Iain Murray: Life’s certainties: death, taxes and compensation

When the taxman takes your money, it is nice to think that he spends it on a good cause. But look out, he could be giving it away in court cases.

I am self-employed and therefore, twice a year, the taxperson comes along, taps me on the shoulder, holds out an importunate and grubby palm and demands, on pain of imprisonment, that I hand over my savings.

It’s a painful ritual and as the taxperson saunters off, patting the wallet in his breast pocket, now bulging with the loot that I never fail mistakenly to believe that I earned for my own use, I find solace in idle thoughts about how the money will be spent. Left to myself it would no doubt have been frittered away on a family holiday or squandered on augmenting my sparse wardrobe. Left to the Government, it goes on much the same things, but for some other person much more deserving than I. At least that’s how I like to see the money that was so briefly mine being used.

So as I sit at my word processor trying to fill the black hole left by the taxperson, my thoughts turn to pregnant service women who have sued for compensation and are now sunning themselves on Mauritian beaches with the proceeds extracted from my bank account. I think, too, of the Nigerian-born policeman, now richer to the tune of &£20,000 – thanks to compensation he received to assuage his hurt at seeing a postcard of bare-breasted South African women. In truth, it was not the breasts that offended him, nor their nakedness, but the message written on the back of the card – “To all the lads – South Africa’s answer to Mayfair” (Mayfair being the men’s magazine of the same name but different breasts). A member of the Old Bill holidaying in South Africa sent the card to Dover police station, and the message was intended to be a joke. But in a modern UK joking is a dangerous business.

Those of us tempted to essay a pleasantry on a postcard are warned of the risks by the legal profession, the po-faced creeps who profit from real or imagined hurt in this climate of political correctness. One oily notary, licking his lips and rubbing his hands says: “There is no cap on compensation claims, and individual employees as well as firms can be sued.”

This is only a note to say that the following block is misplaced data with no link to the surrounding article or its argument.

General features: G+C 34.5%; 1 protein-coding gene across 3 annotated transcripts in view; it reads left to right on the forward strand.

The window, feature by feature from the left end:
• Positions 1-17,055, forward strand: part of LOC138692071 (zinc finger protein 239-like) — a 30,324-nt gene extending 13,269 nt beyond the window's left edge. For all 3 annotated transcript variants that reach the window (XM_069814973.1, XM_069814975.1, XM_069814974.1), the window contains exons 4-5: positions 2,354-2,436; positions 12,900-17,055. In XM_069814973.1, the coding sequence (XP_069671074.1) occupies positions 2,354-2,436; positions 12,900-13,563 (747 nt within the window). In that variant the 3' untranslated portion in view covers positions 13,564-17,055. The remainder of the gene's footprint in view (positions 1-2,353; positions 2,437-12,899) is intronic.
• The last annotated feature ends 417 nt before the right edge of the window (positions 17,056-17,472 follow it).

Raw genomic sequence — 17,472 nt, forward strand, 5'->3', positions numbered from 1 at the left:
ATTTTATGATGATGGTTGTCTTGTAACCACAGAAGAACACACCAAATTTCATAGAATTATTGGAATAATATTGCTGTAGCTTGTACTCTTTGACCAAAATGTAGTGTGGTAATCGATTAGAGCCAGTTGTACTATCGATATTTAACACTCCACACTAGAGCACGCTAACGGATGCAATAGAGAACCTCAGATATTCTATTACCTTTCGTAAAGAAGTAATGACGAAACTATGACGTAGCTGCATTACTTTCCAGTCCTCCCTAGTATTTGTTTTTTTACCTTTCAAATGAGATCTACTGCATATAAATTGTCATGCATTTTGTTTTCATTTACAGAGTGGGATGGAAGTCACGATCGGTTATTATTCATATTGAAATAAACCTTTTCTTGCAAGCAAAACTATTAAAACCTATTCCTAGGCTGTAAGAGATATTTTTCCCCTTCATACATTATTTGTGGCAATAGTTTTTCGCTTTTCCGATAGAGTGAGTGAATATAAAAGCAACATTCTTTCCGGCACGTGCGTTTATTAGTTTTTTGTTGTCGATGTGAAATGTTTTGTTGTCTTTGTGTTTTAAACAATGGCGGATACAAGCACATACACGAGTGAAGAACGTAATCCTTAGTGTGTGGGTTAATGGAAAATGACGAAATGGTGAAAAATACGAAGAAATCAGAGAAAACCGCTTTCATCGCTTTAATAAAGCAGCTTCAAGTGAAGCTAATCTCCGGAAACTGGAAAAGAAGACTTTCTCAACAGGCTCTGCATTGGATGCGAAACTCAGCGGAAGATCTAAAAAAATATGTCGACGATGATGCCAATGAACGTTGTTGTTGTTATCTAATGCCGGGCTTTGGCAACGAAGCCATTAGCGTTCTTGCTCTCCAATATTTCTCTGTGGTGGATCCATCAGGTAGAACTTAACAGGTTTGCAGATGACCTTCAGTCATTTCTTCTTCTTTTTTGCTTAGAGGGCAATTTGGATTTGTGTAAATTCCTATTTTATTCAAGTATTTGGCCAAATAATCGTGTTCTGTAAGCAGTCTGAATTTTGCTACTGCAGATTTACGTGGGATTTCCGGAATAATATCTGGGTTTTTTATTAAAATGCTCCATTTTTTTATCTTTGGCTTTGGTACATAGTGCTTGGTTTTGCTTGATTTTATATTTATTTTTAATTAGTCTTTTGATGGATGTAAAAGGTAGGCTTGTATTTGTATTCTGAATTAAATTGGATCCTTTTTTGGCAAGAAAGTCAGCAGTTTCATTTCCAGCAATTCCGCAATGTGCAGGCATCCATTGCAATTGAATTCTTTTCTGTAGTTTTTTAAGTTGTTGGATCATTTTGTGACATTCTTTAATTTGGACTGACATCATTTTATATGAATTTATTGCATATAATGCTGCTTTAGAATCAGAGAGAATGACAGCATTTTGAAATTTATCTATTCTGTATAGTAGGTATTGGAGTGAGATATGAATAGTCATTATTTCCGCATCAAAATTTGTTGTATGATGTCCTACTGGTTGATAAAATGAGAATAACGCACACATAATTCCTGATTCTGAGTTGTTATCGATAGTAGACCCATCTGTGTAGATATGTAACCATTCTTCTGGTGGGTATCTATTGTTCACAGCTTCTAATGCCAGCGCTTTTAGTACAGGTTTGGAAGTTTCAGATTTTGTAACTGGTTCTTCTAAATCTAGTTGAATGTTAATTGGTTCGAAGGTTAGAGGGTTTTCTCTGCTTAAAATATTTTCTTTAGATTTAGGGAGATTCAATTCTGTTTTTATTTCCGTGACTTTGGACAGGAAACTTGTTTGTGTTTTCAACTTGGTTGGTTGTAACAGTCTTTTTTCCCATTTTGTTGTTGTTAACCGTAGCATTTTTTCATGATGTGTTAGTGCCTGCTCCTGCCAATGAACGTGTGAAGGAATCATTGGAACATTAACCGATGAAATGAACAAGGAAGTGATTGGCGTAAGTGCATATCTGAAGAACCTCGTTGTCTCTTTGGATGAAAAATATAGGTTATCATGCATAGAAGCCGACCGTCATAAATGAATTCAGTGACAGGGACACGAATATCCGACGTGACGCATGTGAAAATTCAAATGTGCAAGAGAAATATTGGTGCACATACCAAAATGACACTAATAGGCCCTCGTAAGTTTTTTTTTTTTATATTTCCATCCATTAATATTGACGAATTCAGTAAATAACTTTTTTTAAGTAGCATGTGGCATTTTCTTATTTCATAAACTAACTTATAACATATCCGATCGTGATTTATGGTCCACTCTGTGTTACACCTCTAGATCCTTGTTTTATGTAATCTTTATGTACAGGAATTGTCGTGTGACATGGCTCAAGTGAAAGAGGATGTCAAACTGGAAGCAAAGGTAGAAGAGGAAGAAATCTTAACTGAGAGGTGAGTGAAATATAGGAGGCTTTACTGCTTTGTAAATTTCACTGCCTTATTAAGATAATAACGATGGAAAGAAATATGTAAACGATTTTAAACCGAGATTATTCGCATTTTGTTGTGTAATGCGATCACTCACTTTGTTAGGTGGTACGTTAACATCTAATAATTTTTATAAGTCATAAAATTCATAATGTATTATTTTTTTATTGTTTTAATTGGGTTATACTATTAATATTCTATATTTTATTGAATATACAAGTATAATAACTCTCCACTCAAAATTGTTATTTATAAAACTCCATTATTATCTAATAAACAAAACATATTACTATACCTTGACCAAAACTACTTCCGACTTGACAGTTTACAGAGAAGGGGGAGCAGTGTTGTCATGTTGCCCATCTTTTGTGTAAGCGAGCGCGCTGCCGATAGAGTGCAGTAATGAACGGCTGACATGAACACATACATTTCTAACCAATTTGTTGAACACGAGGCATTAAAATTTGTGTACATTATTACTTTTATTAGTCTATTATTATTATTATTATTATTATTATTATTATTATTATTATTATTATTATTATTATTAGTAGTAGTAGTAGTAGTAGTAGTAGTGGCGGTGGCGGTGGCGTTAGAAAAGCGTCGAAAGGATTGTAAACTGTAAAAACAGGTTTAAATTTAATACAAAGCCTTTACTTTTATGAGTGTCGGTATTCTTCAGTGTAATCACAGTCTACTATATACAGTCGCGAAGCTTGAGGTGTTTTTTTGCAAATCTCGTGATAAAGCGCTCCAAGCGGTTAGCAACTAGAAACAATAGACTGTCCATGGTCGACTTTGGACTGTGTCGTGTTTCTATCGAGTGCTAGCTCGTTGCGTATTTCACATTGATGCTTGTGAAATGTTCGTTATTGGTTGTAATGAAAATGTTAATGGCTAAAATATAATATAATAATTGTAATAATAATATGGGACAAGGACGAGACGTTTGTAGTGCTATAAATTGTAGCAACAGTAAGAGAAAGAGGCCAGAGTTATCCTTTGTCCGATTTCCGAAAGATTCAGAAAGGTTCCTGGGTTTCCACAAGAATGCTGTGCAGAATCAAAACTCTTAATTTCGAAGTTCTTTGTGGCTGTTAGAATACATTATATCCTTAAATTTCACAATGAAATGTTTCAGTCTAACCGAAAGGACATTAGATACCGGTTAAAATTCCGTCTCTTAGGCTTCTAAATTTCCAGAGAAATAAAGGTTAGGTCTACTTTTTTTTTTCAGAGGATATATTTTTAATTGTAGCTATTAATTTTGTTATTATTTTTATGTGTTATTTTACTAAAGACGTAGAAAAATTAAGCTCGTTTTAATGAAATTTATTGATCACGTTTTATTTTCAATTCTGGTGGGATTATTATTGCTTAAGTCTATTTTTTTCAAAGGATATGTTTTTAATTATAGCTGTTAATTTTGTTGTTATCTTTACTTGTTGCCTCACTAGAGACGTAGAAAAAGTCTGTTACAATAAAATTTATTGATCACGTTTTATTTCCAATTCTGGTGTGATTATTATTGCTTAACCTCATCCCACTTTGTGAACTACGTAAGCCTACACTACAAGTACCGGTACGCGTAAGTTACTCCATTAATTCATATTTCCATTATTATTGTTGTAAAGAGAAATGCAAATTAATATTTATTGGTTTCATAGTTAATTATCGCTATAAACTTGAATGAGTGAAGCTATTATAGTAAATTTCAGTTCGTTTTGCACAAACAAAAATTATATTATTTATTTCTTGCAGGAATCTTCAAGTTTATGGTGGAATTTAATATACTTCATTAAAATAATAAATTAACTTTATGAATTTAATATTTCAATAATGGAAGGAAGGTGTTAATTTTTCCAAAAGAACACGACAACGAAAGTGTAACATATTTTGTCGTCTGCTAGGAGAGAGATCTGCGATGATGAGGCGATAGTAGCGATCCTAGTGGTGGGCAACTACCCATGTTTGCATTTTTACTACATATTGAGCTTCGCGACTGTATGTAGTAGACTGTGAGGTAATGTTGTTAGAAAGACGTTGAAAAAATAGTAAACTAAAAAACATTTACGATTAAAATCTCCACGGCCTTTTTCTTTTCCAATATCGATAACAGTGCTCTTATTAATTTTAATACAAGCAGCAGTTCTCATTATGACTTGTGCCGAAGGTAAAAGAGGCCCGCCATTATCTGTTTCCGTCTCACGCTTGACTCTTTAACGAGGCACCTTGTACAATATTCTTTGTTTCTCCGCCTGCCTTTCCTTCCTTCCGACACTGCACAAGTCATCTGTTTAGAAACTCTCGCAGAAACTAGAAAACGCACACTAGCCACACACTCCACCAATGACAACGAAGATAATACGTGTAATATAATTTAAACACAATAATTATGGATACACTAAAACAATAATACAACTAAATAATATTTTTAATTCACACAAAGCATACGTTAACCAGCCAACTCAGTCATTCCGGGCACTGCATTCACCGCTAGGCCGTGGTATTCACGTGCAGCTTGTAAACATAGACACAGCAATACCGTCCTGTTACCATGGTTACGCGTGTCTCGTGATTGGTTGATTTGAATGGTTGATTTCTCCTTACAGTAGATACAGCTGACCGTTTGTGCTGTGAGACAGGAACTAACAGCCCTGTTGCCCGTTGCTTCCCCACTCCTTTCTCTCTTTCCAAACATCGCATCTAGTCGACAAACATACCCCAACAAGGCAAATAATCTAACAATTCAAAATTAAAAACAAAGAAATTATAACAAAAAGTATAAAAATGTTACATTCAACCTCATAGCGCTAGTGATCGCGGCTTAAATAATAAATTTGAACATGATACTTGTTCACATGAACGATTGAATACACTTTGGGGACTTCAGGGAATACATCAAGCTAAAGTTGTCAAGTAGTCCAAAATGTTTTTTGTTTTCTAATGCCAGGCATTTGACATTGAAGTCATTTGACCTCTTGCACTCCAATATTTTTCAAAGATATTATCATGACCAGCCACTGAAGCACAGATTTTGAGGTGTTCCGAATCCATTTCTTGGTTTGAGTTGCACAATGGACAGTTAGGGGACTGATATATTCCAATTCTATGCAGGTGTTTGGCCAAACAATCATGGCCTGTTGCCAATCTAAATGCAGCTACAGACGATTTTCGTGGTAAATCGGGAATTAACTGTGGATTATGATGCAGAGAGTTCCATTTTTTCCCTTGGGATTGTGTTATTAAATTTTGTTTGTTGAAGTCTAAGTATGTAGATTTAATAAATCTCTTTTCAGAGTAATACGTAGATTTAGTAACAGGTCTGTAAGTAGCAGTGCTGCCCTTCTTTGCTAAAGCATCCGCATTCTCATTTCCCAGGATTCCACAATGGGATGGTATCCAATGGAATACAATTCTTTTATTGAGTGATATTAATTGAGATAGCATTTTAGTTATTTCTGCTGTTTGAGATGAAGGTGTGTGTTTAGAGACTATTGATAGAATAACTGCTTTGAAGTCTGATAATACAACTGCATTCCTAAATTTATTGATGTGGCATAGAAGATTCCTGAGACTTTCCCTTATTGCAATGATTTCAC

He adds: “The message to all employees is to consider carefully the postcards they send, and to all employers to treat postcards or posters that contain any racial or sexual content with great care.”

Unfortunately, there are still people who are unaware that the joke has been outlawed. Daryl Barke, for instance, a full-time village baker and part-time humorist, put up a poster in his shop window advertising “English Sticks – None of that French rubbish in here”. Barke, a man who believes that a good joke, unlike an English Stick, never stales, kept the notice in the window for two years until suddenly he received a visit from the Old Bill – one of the few on leave from suing his colleagues for sexual and racial harassment – and was told to take down the sign or risk prosecution under the 1976 Race Relations Act. A member of the public had complained and the police said they were duty bound to investigate the matter.

The disturbing aspect of this otherwise silly incident is that somewhere in Wickford, Essex, where the baker plies his trade, there is a person with a soul so dead that he or she not merely bridles at an obvious joke, but takes the time and trouble to sneak along to the police and lodge a formal complaint. When the avatars of political correctness finally form themselves into a uniformed arm of the state you can be sure that there will be no shortage of quislings.

In truth, of course, you can no more outlaw the joke than repeal humour itself. Strike at the joke, and it shall, like the mythic Phoenix, burn itself to ashes and spring forth with new life to repeat the former one. Not that jokes necessarily come cheap. Brooding on the uses to which my tax is put, I console myself with the happy thought that just a fraction of it now lines the pocket of my old pal Bob “The Prof” Worcester.

Another old friend of mine, Harold Lind, tells me that he sees the tax he pays to Islington Council as an entertainment duty. And it is in that spirit that I see the money I have just paid to the Inland Revenue. I like to think of it helping to compensate the Treasury for the &£1.5 million spent on the People’s Panel, a giant focus group run by Worcester’s company Mori.

According to The Mirror last Wednesday (July 25), the 5,000-strong panel subjected to the science and skill of the pollsters revealed, inter alia, that the public prefers telephones to be answered by people rather than machines (that intelligence cost &£300,000); that women find Mr Blair “unappealing” (&£63,800); that the public were anxious about cloning (&£60,000); that people don’t like charges for car parking (&£29,050); and that older women worry about crime and teenagers about education (&£63,800).

Now I realise that, as jokes go, these are not in the Oscar Wilde class nor even in the Christmas cracker category, but they are funny. When every penny we earn from January until June goes in taxes, and &£300,000 of that is spent on finding that people prefer people to machines, there is no alternative to laughter.

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